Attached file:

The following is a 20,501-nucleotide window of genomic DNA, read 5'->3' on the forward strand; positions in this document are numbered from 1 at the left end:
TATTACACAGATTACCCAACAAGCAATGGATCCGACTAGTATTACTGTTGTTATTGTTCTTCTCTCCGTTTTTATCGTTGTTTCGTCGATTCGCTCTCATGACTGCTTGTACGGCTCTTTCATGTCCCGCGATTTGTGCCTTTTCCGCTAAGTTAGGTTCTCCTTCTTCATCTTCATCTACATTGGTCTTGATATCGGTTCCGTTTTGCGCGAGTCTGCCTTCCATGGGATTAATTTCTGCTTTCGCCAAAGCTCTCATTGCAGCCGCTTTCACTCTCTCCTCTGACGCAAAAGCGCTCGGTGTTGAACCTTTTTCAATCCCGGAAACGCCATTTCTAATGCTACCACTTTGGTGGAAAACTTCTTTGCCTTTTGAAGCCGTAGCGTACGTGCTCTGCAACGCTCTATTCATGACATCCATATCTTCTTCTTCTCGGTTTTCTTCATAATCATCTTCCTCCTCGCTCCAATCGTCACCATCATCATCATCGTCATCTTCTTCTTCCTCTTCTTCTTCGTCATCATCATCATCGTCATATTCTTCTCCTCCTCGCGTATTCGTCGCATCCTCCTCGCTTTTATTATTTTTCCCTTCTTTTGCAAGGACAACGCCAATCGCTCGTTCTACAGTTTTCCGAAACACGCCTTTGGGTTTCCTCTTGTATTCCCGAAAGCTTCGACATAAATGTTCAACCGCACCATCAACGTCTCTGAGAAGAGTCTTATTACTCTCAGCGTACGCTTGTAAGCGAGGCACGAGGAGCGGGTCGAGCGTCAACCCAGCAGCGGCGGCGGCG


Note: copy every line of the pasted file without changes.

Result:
The following is a 20,501-nucleotide window of genomic DNA, read 5'->3' on the forward strand; positions in this document are numbered from 1 at the left end:
TATTACACAGATTACCCAACAAGCAATGGATCCGACTAGTATTACTGTTGTTATTGTTCTTCTCTCCGTTTTTATCGTTGTTTCGTCGATTCGCTCTCATGACTGCTTGTACGGCTCTTTCATGTCCCGCGATTTGTGCCTTTTCCGCTAAGTTAGGTTCTCCTTCTTCATCTTCATCTACATTGGTCTTGATATCGGTTCCGTTTTGCGCGAGTCTGCCTTCCATGGGATTAATTTCTGCTTTCGCCAAAGCTCTCATTGCAGCCGCTTTCACTCTCTCCTCTGACGCAAAAGCGCTCGGTGTTGAACCTTTTTCAATCCCGGAAACGCCATTTCTAATGCTACCACTTTGGTGGAAAACTTCTTTGCCTTTTGAAGCCGTAGCGTACGTGCTCTGCAACGCTCTATTCATGACATCCATATCTTCTTCTTCTCGGTTTTCTTCATAATCATCTTCCTCCTCGCTCCAATCGTCACCATCATCATCATCGTCATCTTCTTCTTCCTCTTCTTCTTCGTCATCATCATCATCGTCATATTCTTCTCCTCCTCGCGTATTCGTCGCATCCTCCTCGCTTTTATTATTTTTCCCTTCTTTTGCAAGGACAACGCCAATCGCTCGTTCTACAGTTTTCCGAAACACGCCTTTGGGTTTCCTCTTGTATTCCCGAAAGCTTCGACATAAATGTTCAACCGCACCATCAACGTCTCTGAGAAGAGTCTTATTACTCTCAGCGTACGCTTGTAAGCGAGGCACGAGGAGCGGGTCGAGCGTCAACCCAGCAGCGGCGGCGGCG